And this takes us to the lyrics... and sure, might as well deal with this right out of the gate, if we're looking at records exploring memories and making the choice between life and death in a coma state, this isn't Ayreon's The Human Equation and it can't hope to rise to that level. But then again, the themes this album takes are far bleaker, closer to The Devin Townsend Project's last record, Z²: Sky Blue in terms of its acceptance of death and the hope that something might be lurking in that great beyond. Of course, the underlying motives behind those themes are significantly different - when our unnamed protagonist revisits his memories and life, he finds savage animal spirits, empty religion, unchecked nihilism, and a sense of frustration that culminates in 'The Ectopic Stroll', where going back again and again only reveals the futility of life itself. And while one last try is made to go back on 'Rapid Calm' and 'Memory Palace', they're an exercise in futility, and death comes as a final relief. Now if you're familiar with Between The Buried And Me's discography, the motives behind these themes are nothing new - they've written about this before, and frequently - and that might be why I feel a little cold on the lyrics of this record. Sure, they're vibrant and descriptive - the line of 'stubborn computer savior' on 'King Redeem/Queen Serene' is just fantastic for describing an imagined deus ex machina - but as I've said before, sheer nihilism without a greater purpose doesn't often hold my interest. And in this case, I can't help but feel the album's arc lacks dramatic power - death is treated as a relief or great curiosity from the very first track, and its acceptance in the end has finality, but feels inevitable upon every relisten.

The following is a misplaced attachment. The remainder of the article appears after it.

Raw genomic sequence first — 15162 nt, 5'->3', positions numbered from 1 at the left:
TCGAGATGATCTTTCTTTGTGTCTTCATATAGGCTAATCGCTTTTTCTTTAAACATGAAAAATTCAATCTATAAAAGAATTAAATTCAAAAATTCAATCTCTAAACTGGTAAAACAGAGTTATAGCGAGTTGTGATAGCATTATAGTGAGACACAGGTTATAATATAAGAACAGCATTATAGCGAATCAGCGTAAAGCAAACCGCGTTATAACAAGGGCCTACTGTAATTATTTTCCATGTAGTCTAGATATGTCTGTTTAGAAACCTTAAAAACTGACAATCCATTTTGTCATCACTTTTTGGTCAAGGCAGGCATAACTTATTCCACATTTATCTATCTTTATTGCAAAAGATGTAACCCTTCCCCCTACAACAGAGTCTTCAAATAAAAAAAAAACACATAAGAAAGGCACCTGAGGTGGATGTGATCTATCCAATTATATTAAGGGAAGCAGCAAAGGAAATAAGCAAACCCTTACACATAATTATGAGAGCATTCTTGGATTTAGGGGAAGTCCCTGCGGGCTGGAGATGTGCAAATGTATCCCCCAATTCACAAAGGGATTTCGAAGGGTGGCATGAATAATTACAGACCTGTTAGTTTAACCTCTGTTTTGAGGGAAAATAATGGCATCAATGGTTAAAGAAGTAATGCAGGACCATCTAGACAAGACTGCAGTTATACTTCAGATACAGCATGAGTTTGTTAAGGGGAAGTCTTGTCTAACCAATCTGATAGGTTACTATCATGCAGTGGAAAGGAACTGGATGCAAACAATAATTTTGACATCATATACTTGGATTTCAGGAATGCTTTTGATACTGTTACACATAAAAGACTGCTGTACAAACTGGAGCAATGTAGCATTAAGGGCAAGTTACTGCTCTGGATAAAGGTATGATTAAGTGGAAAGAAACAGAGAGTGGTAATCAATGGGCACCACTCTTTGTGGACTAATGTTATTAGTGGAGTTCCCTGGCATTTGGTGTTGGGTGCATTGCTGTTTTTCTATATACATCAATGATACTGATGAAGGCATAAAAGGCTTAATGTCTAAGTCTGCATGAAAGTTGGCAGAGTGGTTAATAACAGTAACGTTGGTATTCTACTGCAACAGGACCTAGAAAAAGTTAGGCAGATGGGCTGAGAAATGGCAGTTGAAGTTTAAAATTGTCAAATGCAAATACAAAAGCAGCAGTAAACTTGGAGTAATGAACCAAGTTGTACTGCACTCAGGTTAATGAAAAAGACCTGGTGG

So where do I fall with Coma Ecliptic? Here's the funny thing - like with every Between The Buried And Me record, I find more little things to like with each listen, little subtleties in composition and guitarwork that are goddamn amazing - but I also find more that frustrates me here. For a concept record, I get a thudding sense of anticlimax, the progressive shift is interesting but lacks the thicker melodic grooves, and for as much as Tommy Rogers tries, he's overshadowed by his influences. Not a bad record by any stretch, which is why it's getting a light 7/10, but it's not the band's best by a considerable margin. If you're a fan of progressive metal and are looking for a challenging record, you'll find a lot to like with this, but if you miss the death metal elements or a sharper edge, you're going to be left underwhelmed, and I'm not sure this album rises above that loss.